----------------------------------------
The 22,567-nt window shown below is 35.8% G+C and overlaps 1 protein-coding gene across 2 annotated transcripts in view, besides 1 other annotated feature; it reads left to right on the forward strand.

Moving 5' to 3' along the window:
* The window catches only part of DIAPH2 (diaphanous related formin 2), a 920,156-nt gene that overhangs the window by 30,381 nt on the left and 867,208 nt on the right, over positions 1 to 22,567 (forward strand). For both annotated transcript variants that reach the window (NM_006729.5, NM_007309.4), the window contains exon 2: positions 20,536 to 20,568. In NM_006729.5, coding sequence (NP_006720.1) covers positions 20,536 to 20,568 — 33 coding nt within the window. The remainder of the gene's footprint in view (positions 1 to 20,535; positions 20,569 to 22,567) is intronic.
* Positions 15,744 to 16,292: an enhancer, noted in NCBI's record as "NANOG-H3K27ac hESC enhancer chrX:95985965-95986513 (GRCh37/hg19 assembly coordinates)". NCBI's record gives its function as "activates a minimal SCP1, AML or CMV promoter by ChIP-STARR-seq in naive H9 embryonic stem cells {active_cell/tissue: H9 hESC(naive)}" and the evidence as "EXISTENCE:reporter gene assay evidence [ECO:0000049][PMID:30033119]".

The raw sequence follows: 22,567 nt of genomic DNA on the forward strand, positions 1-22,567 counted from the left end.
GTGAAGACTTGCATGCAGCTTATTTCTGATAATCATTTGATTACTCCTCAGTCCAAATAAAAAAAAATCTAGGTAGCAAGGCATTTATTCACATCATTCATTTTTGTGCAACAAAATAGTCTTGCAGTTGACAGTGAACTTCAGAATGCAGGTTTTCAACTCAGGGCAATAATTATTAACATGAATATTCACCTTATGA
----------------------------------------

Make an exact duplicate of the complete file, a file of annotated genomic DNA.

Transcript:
The 22,567-nt window shown below is 35.8% G+C and overlaps 1 protein-coding gene across 2 annotated transcripts in view, besides 1 other annotated feature; it reads left to right on the forward strand.

Moving 5' to 3' along the window:
* The window catches only part of DIAPH2 (diaphanous related formin 2), a 920,156-nt gene that overhangs the window by 30,381 nt on the left and 867,208 nt on the right, over positions 1 to 22,567 (forward strand). For both annotated transcript variants that reach the window (NM_006729.5, NM_007309.4), the window contains exon 2: positions 20,536 to 20,568. In NM_006729.5, coding sequence (NP_006720.1) covers positions 20,536 to 20,568 — 33 coding nt within the window. The remainder of the gene's footprint in view (positions 1 to 20,535; positions 20,569 to 22,567) is intronic.
* Positions 15,744 to 16,292: an enhancer, noted in NCBI's record as "NANOG-H3K27ac hESC enhancer chrX:95985965-95986513 (GRCh37/hg19 assembly coordinates)". NCBI's record gives its function as "activates a minimal SCP1, AML or CMV promoter by ChIP-STARR-seq in naive H9 embryonic stem cells {active_cell/tissue: H9 hESC(naive)}" and the evidence as "EXISTENCE:reporter gene assay evidence [ECO:0000049][PMID:30033119]".

The raw sequence follows: 22,567 nt of genomic DNA on the forward strand, positions 1-22,567 counted from the left end.
GTGAAGACTTGCATGCAGCTTATTTCTGATAATCATTTGATTACTCCTCAGTCCAAATAAAAAAAAATCTAGGTAGCAAGGCATTTATTCACATCATTCATTTTTGTGCAACAAAATAGTCTTGCAGTTGACAGTGAACTTCAGAATGCAGGTTTTCAACTCAGGGCAATAATTATTAACATGAATATTCACCTTATGA